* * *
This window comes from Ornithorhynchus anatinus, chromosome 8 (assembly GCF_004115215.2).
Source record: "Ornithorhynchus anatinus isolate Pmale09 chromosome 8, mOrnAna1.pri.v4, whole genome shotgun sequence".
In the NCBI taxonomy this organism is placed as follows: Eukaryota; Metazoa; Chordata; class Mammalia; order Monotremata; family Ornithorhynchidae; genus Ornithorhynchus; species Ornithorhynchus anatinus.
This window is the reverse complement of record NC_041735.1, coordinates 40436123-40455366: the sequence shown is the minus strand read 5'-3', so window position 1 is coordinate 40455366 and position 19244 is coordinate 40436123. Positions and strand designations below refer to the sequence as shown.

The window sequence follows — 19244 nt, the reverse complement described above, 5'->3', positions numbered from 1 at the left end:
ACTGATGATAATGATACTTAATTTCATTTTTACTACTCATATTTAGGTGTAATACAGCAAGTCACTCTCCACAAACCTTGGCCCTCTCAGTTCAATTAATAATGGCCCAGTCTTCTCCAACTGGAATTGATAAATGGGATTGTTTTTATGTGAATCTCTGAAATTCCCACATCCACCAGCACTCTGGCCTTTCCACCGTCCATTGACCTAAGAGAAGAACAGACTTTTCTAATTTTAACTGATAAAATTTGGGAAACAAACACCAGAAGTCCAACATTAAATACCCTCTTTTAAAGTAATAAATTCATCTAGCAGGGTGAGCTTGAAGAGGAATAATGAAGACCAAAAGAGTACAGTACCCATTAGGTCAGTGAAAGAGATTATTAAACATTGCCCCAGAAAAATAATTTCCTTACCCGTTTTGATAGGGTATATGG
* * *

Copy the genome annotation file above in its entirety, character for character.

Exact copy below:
This window comes from Ornithorhynchus anatinus, chromosome 8 (assembly GCF_004115215.2).
Source record: "Ornithorhynchus anatinus isolate Pmale09 chromosome 8, mOrnAna1.pri.v4, whole genome shotgun sequence".
In the NCBI taxonomy this organism is placed as follows: Eukaryota; Metazoa; Chordata; class Mammalia; order Monotremata; family Ornithorhynchidae; genus Ornithorhynchus; species Ornithorhynchus anatinus.
This window is the reverse complement of record NC_041735.1, coordinates 40436123-40455366: the sequence shown is the minus strand read 5'-3', so window position 1 is coordinate 40455366 and position 19244 is coordinate 40436123. Positions and strand designations below refer to the sequence as shown.

The window sequence follows — 19244 nt, the reverse complement described above, 5'->3', positions numbered from 1 at the left end:
ACTGATGATAATGATACTTAATTTCATTTTTACTACTCATATTTAGGTGTAATACAGCAAGTCACTCTCCACAAACCTTGGCCCTCTCAGTTCAATTAATAATGGCCCAGTCTTCTCCAACTGGAATTGATAAATGGGATTGTTTTTATGTGAATCTCTGAAATTCCCACATCCACCAGCACTCTGGCCTTTCCACCGTCCATTGACCTAAGAGAAGAACAGACTTTTCTAATTTTAACTGATAAAATTTGGGAAACAAACACCAGAAGTCCAACATTAAATACCCTCTTTTAAAGTAATAAATTCATCTAGCAGGGTGAGCTTGAAGAGGAATAATGAAGACCAAAAGAGTACAGTACCCATTAGGTCAGTGAAAGAGATTATTAAACATTGCCCCAGAAAAATAATTTCCTTACCCGTTTTGATAGGGTATATGG